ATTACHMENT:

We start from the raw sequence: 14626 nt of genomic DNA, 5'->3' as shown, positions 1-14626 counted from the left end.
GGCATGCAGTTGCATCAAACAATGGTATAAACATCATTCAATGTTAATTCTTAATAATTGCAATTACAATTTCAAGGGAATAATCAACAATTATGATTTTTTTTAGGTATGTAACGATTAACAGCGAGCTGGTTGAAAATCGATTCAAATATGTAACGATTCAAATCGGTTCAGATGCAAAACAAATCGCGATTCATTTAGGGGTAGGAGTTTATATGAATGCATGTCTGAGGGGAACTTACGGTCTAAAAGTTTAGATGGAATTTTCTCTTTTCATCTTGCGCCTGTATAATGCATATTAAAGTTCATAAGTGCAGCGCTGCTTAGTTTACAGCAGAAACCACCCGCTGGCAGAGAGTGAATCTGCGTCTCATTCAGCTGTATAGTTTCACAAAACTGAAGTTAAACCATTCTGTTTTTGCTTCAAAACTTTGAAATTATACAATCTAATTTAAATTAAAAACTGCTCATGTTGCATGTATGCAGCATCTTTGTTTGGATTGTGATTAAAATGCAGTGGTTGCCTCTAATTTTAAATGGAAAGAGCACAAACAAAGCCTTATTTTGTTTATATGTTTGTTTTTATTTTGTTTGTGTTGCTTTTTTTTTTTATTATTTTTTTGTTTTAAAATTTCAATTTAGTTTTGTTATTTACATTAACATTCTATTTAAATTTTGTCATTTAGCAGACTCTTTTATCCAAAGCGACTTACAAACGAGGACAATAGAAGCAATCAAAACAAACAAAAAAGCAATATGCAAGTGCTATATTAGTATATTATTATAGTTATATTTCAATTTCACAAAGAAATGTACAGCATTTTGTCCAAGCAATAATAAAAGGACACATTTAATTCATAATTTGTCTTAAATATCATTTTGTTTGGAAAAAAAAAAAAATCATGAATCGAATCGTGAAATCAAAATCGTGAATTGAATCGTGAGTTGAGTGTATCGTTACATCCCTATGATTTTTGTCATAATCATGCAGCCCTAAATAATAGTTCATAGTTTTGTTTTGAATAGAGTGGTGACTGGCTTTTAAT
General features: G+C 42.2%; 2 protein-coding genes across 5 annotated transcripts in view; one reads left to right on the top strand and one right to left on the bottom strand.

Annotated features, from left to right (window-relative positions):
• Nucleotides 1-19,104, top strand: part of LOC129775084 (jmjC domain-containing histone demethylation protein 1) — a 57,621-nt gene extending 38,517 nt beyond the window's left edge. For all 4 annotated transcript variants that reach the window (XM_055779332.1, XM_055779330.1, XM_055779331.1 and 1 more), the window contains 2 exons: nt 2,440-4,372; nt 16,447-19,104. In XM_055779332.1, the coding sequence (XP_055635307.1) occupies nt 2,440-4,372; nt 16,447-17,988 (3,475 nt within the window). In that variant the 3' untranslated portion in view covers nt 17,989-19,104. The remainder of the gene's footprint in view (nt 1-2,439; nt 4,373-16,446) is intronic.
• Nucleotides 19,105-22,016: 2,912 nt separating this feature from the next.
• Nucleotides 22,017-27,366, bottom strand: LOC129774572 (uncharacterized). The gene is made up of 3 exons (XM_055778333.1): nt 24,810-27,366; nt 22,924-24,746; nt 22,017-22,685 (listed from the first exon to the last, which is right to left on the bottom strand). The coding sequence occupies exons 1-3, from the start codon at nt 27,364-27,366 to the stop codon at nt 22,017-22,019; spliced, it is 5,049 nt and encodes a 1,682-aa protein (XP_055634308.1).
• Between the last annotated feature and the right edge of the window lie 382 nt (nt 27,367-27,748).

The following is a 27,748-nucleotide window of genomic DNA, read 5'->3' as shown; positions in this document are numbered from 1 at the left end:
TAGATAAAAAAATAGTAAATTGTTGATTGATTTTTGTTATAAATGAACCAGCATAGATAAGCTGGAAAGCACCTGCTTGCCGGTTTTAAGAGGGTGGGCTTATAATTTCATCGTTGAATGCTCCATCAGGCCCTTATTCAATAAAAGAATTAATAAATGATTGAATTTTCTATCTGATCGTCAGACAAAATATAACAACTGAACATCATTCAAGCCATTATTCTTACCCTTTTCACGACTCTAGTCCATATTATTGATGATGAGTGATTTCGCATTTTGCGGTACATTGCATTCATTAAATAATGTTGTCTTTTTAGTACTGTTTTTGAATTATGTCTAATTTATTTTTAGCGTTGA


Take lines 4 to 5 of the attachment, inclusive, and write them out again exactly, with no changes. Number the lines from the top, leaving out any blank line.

Annotated features, from left to right (window-relative positions):
• Nucleotides 1-19,104, top strand: part of LOC129775084 (jmjC domain-containing histone demethylation protein 1) — a 57,621-nt gene extending 38,517 nt beyond the window's left edge. For all 4 annotated transcript variants that reach the window (XM_055779332.1, XM_055779330.1, XM_055779331.1 and 1 more), the window contains 2 exons: nt 2,440-4,372; nt 16,447-19,104. In XM_055779332.1, the coding sequence (XP_055635307.1) occupies nt 2,440-4,372; nt 16,447-17,988 (3,475 nt within the window). In that variant the 3' untranslated portion in view covers nt 17,989-19,104. The remainder of the gene's footprint in view (nt 1-2,439; nt 4,373-16,446) is intronic.